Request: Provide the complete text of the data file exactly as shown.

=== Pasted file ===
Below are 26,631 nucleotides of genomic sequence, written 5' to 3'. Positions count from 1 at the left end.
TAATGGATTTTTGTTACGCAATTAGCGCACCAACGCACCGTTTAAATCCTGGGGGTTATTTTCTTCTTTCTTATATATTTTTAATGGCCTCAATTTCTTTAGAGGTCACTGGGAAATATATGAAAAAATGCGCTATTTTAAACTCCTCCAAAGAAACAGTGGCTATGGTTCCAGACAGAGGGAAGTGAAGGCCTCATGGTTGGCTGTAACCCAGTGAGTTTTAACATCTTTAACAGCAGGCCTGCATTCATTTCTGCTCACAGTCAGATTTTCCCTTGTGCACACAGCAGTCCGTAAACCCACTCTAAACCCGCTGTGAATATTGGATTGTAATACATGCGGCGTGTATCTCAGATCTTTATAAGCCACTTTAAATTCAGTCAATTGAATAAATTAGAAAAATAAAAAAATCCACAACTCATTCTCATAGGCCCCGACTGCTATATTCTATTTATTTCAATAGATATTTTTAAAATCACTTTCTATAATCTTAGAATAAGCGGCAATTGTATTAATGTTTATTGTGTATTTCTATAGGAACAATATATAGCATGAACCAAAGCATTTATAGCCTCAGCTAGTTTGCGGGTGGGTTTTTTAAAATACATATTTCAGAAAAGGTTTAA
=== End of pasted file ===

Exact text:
Below are 26,631 nucleotides of genomic sequence, written 5' to 3'. Positions count from 1 at the left end.
TAATGGATTTTTGTTACGCAATTAGCGCACCAACGCACCGTTTAAATCCTGGGGGTTATTTTCTTCTTTCTTATATATTTTTAATGGCCTCAATTTCTTTAGAGGTCACTGGGAAATATATGAAAAAATGCGCTATTTTAAACTCCTCCAAAGAAACAGTGGCTATGGTTCCAGACAGAGGGAAGTGAAGGCCTCATGGTTGGCTGTAACCCAGTGAGTTTTAACATCTTTAACAGCAGGCCTGCATTCATTTCTGCTCACAGTCAGATTTTCCCTTGTGCACACAGCAGTCCGTAAACCCACTCTAAACCCGCTGTGAATATTGGATTGTAATACATGCGGCGTGTATCTCAGATCTTTATAAGCCACTTTAAATTCAGTCAATTGAATAAATTAGAAAAATAAAAAAATCCACAACTCATTCTCATAGGCCCCGACTGCTATATTCTATTTATTTCAATAGATATTTTTAAAATCACTTTCTATAATCTTAGAATAAGCGGCAATTGTATTAATGTTTATTGTGTATTTCTATAGGAACAATATATAGCATGAACCAAAGCATTTATAGCCTCAGCTAGTTTGCGGGTGGGTTTTTTAAAATACATATTTCAGAAAAGGTTTAA